So why buy the Nikon AW130 over another waterproof camera? The answer lies in the features. Not only did the hardware see some improvements, but the software and shooting modes got a bit of attention as well. Nikon really put in the effort this year, and you can do some really special things with the AW130.
Though the waterproofing is very similar to other cameras on the market, the AW130 is rated for slightly more extreme mistreatment than its peers. Really, if you're looking at this camera, it's because it can go where other point and shoots can't. This is its defining feature.
When it comes to the camera's software, the new scene modes are exhaustive and fun. You can add a handful of effects to your snaps—tilt shift, monochrome, selective color to name a few—and even use one of 22 shooting modes to get the right settings in just about any situation. On top of that, you can also shoot timelapse videos if you have a tripod (and are willing to wait a while).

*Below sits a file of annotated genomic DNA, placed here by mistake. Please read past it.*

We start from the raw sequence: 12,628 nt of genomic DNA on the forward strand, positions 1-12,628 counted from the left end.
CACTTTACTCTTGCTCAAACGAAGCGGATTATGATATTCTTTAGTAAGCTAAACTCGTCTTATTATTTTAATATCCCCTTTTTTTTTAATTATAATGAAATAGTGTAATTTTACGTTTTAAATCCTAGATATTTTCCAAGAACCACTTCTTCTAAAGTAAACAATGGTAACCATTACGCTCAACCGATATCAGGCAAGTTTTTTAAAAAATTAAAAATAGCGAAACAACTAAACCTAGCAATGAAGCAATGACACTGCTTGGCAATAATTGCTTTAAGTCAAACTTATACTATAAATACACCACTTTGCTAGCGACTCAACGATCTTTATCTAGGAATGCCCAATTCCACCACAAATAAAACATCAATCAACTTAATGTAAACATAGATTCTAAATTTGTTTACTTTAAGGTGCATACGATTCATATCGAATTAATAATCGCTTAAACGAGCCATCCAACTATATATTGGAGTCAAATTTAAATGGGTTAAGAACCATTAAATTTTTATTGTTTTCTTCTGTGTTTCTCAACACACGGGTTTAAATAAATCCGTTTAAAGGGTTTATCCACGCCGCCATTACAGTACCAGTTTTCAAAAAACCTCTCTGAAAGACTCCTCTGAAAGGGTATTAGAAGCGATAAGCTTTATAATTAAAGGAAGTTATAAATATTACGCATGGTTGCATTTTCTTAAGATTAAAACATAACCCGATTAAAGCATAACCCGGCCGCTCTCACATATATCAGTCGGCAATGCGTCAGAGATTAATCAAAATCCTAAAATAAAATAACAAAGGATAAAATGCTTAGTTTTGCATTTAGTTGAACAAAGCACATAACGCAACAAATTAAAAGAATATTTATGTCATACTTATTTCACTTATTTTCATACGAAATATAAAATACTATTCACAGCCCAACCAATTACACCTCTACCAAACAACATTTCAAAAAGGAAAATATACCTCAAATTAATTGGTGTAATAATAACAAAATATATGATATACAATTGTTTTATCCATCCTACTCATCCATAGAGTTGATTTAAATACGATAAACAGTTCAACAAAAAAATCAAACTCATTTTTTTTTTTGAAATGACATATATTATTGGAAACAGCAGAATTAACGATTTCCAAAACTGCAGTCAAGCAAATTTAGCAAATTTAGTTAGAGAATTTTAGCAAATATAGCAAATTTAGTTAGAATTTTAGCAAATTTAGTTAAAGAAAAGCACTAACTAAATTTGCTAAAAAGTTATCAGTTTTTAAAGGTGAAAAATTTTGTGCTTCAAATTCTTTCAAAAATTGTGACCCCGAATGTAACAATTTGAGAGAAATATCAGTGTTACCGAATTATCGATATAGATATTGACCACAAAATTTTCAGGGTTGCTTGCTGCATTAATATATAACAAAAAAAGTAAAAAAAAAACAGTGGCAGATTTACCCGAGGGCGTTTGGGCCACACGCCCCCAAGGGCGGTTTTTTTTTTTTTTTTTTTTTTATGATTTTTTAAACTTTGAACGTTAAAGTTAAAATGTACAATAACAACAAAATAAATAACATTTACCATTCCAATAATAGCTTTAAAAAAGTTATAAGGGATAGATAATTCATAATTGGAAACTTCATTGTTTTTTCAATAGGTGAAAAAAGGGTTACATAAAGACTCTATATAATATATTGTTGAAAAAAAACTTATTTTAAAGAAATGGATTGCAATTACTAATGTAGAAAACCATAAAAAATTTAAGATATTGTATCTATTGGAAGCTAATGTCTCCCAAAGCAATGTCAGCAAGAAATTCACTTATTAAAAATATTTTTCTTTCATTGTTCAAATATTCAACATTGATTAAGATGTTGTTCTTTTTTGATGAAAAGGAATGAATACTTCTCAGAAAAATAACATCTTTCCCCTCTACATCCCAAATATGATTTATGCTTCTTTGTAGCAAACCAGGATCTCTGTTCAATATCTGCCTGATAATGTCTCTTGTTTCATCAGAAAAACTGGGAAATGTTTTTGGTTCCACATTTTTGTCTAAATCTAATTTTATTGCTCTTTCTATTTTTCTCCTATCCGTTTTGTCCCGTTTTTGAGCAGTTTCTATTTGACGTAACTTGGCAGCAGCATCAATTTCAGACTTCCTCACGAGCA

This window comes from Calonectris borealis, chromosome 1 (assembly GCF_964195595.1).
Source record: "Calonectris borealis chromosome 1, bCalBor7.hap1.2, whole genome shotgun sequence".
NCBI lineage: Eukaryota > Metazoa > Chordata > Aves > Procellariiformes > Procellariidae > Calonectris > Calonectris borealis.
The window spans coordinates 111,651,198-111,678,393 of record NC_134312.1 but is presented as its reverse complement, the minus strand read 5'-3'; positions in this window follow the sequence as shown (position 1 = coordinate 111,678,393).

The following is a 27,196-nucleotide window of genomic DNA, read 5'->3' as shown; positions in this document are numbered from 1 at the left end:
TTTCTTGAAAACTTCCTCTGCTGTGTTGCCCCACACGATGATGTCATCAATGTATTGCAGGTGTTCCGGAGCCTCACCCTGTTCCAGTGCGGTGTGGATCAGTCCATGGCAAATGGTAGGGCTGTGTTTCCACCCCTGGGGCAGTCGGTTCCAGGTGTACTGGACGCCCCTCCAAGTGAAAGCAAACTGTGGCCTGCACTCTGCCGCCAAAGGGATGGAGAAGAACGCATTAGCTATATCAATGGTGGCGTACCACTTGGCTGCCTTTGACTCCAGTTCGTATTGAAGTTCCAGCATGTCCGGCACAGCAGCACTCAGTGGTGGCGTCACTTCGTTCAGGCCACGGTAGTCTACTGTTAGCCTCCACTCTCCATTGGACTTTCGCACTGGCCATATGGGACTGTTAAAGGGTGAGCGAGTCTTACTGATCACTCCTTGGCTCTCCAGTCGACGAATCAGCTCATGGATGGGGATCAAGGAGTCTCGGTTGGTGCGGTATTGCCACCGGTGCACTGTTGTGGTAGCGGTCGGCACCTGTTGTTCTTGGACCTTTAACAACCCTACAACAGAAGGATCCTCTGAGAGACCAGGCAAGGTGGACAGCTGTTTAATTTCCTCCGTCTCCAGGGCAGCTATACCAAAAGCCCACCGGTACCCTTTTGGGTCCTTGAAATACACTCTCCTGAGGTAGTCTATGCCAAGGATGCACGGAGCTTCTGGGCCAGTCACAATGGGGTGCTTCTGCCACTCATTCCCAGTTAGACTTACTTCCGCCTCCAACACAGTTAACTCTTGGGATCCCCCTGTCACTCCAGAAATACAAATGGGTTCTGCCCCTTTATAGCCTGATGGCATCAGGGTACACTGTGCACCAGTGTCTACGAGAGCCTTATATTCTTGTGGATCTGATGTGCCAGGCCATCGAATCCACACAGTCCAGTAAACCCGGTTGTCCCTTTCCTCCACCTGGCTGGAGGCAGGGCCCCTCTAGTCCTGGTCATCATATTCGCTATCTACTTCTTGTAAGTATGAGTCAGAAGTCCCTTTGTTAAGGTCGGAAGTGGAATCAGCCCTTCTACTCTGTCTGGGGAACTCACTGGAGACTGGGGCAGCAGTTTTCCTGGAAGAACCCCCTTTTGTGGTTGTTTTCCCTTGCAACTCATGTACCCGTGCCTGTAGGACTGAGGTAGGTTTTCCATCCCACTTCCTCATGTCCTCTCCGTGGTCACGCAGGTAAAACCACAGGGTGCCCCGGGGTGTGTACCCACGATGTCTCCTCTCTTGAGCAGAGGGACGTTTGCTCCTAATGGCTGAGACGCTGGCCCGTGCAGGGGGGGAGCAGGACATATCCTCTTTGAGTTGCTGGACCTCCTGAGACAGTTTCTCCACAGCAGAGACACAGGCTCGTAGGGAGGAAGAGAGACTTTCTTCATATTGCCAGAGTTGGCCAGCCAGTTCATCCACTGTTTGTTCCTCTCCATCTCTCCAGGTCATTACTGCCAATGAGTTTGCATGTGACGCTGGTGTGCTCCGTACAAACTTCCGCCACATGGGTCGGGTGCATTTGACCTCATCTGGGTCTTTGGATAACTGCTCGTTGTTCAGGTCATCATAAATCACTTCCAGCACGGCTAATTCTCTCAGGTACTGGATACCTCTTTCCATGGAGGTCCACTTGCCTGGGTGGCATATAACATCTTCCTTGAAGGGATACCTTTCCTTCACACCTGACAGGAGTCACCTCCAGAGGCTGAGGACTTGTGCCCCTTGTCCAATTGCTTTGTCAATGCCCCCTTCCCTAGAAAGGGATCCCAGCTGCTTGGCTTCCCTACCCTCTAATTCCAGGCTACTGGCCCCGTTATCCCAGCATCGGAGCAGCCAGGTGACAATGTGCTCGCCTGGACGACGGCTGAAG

Like the other cameras in Nikon's AW line—this camera has onboard WiFi to pair with your smartphone. Once you download the app (tapping your phone will bring you to your phone's app market), you can dig through your shots to share them on social media, or even use your phone to remotely shoot pictures with the AW130. It doesn't work as well when one or the other is underwater, but it's a feature that lets you get your best shots out there without having to wait until you get home.
The app the AW130 uses to pair to your smartphone is the same Nikon Wireless Mobile Utility used to link its DSLRs to smartphones.